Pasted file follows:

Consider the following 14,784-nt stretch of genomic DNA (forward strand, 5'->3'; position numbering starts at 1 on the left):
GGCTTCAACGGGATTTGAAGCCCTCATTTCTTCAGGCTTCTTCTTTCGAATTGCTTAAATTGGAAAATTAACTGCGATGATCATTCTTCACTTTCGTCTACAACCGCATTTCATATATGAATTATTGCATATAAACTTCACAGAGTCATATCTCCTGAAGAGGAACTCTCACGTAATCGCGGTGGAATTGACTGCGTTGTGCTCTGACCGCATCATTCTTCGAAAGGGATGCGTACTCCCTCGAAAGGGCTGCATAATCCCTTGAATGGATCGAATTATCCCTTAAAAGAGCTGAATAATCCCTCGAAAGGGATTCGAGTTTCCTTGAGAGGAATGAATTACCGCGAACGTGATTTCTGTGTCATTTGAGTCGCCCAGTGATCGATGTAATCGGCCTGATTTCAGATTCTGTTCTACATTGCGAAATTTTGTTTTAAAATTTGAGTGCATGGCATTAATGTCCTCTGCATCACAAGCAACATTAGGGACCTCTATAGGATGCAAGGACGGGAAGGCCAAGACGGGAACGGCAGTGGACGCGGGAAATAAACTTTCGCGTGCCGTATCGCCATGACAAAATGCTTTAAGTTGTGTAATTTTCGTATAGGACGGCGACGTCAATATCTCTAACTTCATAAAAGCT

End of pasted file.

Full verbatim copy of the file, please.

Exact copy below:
Consider the following 14,784-nt stretch of genomic DNA (forward strand, 5'->3'; position numbering starts at 1 on the left):
GGCTTCAACGGGATTTGAAGCCCTCATTTCTTCAGGCTTCTTCTTTCGAATTGCTTAAATTGGAAAATTAACTGCGATGATCATTCTTCACTTTCGTCTACAACCGCATTTCATATATGAATTATTGCATATAAACTTCACAGAGTCATATCTCCTGAAGAGGAACTCTCACGTAATCGCGGTGGAATTGACTGCGTTGTGCTCTGACCGCATCATTCTTCGAAAGGGATGCGTACTCCCTCGAAAGGGCTGCATAATCCCTTGAATGGATCGAATTATCCCTTAAAAGAGCTGAATAATCCCTCGAAAGGGATTCGAGTTTCCTTGAGAGGAATGAATTACCGCGAACGTGATTTCTGTGTCATTTGAGTCGCCCAGTGATCGATGTAATCGGCCTGATTTCAGATTCTGTTCTACATTGCGAAATTTTGTTTTAAAATTTGAGTGCATGGCATTAATGTCCTCTGCATCACAAGCAACATTAGGGACCTCTATAGGATGCAAGGACGGGAAGGCCAAGACGGGAACGGCAGTGGACGCGGGAAATAAACTTTCGCGTGCCGTATCGCCATGACAAAATGCTTTAAGTTGTGTAATTTTCGTATAGGACGGCGACGTCAATATCTCTAACTTCATAAAAGCT